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Microsoft, Mindy Kaling, Pregnancy Discrimination, and More

Badass women and the news that affects them

 

Quick Hits

  • Dhivya Suryadevara has been named the first female CFO of GM. Via Fortune

  • ProjectDiane reports that, in 2017, startups founded by Black and Latinx women received five times more funding than they received in 2016. There’s still a long way to go until WOC receive the funding they deserve, but the growth is promising. PitchBook

  • Calhoun Community College in Alabama is hosting a welding and electrical technology camp for girls this summer. Although skilled trade jobs can lead to six-figure salaries, their popularity as a career choice is declining among young people. And since women are vastly underrepresented in the welding industry, making up only 5 percent of welders, giving girls a chance to learn welding and electrical skills can help women break into the industry while also keeping it afloat. RocketCityNow

  • Comedy Central has ordered a pilot for a late-night “Reductress” show hosted by SNL actress Abby Elliot and produced by the satirical website’s two co-founders, comedians Beth Newell and Sarah Pappalardo. Frankly, we can’t wait to see a TV version of the women’s “The Onion”-style outlet that’s brought us gems of headlines such as “‘Most Women Lie About Rape,’ Says Man Lying About Rape,” “How To Live Your Life Like A Horny Male Writer Is Profiling You,” and “I’m Ready to Take Down The Patriarchy, As Soon As I Figure Out Who Stole My Fucking Hair Tie.” Huffington Post

  • This past week, 16 more women in Maine, Nevada, North Dakota, South Carolina, and Virginia won spots in the November election, bringing the total number of female primary victories thus far up to 134. Keep it up, ladies! Bloomberg

  • Plus: London Breed has been elected as mayor of San Francisco and is the first Black woman to have been elected to the office. Since then, black women have also been elected mayor for the first time in Charlotte, N.C. and New Orleans, and it’s about freaking time. TIME

In the News

Microsoft and Not-So-Micro-Aggressions in Tech

Some 8,630 female high-level technologists have banded together against Microsoft, alleging that the company paid them less than male counterparts, hindered their career advancement, and punished them for taking maternity leave. A federal court judge in Seattle will hear their arguments Monday to decide whether the women will be allowed to pursue their case as a class-action lawsuit. Microsoft has denied that any discrimination occurred and plans to refer back to a 2011 Supreme Court decision in a gender discrimination class-action lawsuit against Walmart. In this case, the court ruled against the plaintiffs, all women, stating that they did not have similar enough experiences, and that they failed to demonstrate Walmart's policy led to nationwide discrimination. But, as we know all too well from women’s ratings and comments on our site, a company’s policies don’t necessarily reflect their behavior. And, regardless, the case against Microsoft is significantly different. While the 1.5 million women involved in the Walmart case served many different roles within the company, the Microsoft case only includes women of two roles — engineers and information technology specialists — all at similar responsibility levels. Hopefully, the judge on Monday will perceive this case as more comparable to the case against Merrill Lynch and Goldman Sachs that allowed smaller, more narrowly focused class suits to be certified. Bloomberg Quint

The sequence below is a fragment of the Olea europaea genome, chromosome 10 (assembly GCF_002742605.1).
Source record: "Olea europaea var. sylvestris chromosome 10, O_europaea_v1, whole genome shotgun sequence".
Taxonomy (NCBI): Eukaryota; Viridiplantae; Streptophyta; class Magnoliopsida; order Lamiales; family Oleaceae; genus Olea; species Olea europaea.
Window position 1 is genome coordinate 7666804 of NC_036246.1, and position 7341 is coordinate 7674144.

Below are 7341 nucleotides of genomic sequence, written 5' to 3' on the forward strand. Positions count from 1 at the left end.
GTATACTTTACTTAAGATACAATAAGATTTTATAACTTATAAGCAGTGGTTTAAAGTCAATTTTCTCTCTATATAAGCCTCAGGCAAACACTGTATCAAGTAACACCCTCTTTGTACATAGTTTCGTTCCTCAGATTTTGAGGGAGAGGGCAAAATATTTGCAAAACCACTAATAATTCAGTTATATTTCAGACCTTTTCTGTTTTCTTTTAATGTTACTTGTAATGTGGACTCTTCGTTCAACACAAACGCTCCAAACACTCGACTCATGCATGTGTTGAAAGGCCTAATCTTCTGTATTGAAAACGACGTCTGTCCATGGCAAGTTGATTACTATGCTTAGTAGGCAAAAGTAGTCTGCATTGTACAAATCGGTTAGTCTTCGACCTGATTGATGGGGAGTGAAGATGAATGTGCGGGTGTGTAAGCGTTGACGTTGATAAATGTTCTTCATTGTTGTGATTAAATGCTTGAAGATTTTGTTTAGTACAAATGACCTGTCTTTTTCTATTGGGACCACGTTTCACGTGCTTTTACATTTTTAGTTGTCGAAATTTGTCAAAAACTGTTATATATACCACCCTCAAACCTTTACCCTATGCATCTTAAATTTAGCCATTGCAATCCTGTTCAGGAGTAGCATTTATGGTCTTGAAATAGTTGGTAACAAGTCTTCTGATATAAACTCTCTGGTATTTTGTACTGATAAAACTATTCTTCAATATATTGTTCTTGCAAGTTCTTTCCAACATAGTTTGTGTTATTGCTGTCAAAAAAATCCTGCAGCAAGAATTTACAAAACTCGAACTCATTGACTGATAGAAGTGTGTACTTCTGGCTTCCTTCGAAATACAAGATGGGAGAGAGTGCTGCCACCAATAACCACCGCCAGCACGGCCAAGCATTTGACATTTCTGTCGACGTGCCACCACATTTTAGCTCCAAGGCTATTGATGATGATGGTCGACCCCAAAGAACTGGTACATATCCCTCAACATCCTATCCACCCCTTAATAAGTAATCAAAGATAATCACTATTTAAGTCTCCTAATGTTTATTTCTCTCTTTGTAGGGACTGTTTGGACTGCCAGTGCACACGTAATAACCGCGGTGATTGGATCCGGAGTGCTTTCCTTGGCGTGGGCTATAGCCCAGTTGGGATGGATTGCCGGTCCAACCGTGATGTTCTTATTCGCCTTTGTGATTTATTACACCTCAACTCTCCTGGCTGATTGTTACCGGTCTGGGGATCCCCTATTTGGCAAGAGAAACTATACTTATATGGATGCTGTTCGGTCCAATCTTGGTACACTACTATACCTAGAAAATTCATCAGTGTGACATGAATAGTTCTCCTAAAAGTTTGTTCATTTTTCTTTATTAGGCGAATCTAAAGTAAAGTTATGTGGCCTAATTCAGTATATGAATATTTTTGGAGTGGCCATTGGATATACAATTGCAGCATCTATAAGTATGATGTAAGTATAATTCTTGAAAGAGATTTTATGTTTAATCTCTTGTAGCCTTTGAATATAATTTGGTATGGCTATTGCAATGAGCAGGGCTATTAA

Tech companies have a notoriously bad reputation when it comes to discrimination against women, so three employees from Google have suggested a potential, partial solution. They’ve recommended that diversity and inclusion metrics be included in executive performance to show leadership that diversity is a priority for employees. Read their full proposal here . Metrics work for us — we’ve built our entire strategy for helping women in the workforce around them — so we can definitely get behind this idea.

Pregnancy Discrimination At An All-Time High

Here’s another arena where policy doesn’t align with behavior. The Pregnancy Discrimination Act was passed by Congress in 1978, but somehow the number of pregnancy discrimination claims filed each year with the Equal Employment Opportunity Commission has been steadily rising for two decades. Women in physically demanding jobs face very sudden risks to their employment when they become pregnant. Taking a break to rest or drink some water or requesting to do a less-demanding task can be instant grounds for their termination. While more subtle, the consequences for corporate women are just as real. Mothers are seen as less dedicated to their jobs and companies and are subject to being passed over for promotions, demoted, or iced out when they return from maternity leave. People can have a hard time believing anecdotes, so here’s a sobering cold, hard fact for ya — each child a woman has results in a 4 percent slash to her hourly wages. Adding insult to the injury? When men become fathers, their earnings increase by 6 percent. That’s pretty messed up. New York Times